“It is a travesty that this case proceeded as far as it did. What a splendid reason for tort reform.”

“The patient would have sued regardless of any steps I, or anyone, could have taken.”

Insureds who are sued because of unrealistic patient expectations report that the experience makes them better at identifying a patient’s motives for surgery.

“I now listen more to my ‘gut’ and take this into consideration as far as patient selection.”

“I try to be more aware of patients’ personality and character.”

Fatalistic and sometimes angry comments about a particular patient or patient population are not an uncommon reaction to feeling attacked both professionally and personally. The Physician Litigation Stress Resource Center says anger is a repercussion of litigation.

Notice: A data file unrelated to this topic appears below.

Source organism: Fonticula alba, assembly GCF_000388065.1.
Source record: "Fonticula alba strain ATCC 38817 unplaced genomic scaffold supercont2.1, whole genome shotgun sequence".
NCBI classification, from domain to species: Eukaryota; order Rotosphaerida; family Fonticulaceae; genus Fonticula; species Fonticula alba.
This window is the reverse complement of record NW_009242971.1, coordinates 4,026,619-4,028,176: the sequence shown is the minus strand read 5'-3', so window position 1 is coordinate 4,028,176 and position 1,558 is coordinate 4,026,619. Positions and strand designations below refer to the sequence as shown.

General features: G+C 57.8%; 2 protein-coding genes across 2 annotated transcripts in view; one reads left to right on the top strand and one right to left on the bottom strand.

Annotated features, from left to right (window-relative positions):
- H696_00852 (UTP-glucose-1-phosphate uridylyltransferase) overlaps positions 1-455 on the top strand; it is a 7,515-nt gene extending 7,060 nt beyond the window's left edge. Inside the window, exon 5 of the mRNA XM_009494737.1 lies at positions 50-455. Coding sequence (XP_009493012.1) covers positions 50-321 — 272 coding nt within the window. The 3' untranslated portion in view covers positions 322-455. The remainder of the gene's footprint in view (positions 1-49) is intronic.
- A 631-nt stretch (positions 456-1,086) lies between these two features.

“Sued physicians, for example, often feel that the suit is not only unfair but totally unjustified. These feelings can translate into intense anger that can result either in outbursts toward others or simmering inward rage that can contribute to the development of guilty feelings and/or significant stress-related symptoms, such as headache, hypertension, coronary artery or gastrointestinal disturbances.”5

Resources to deal with the anger and other difficult emotions that might arise during and after litigation may be found on the Physicians Legal Resource Center web site at http://www. physicianlitigationstress.org/index.html.

Fortunately, most OMIC insureds are able to work through their anger and their comments are particularly instructive for others who are facing or might face litigation in the future.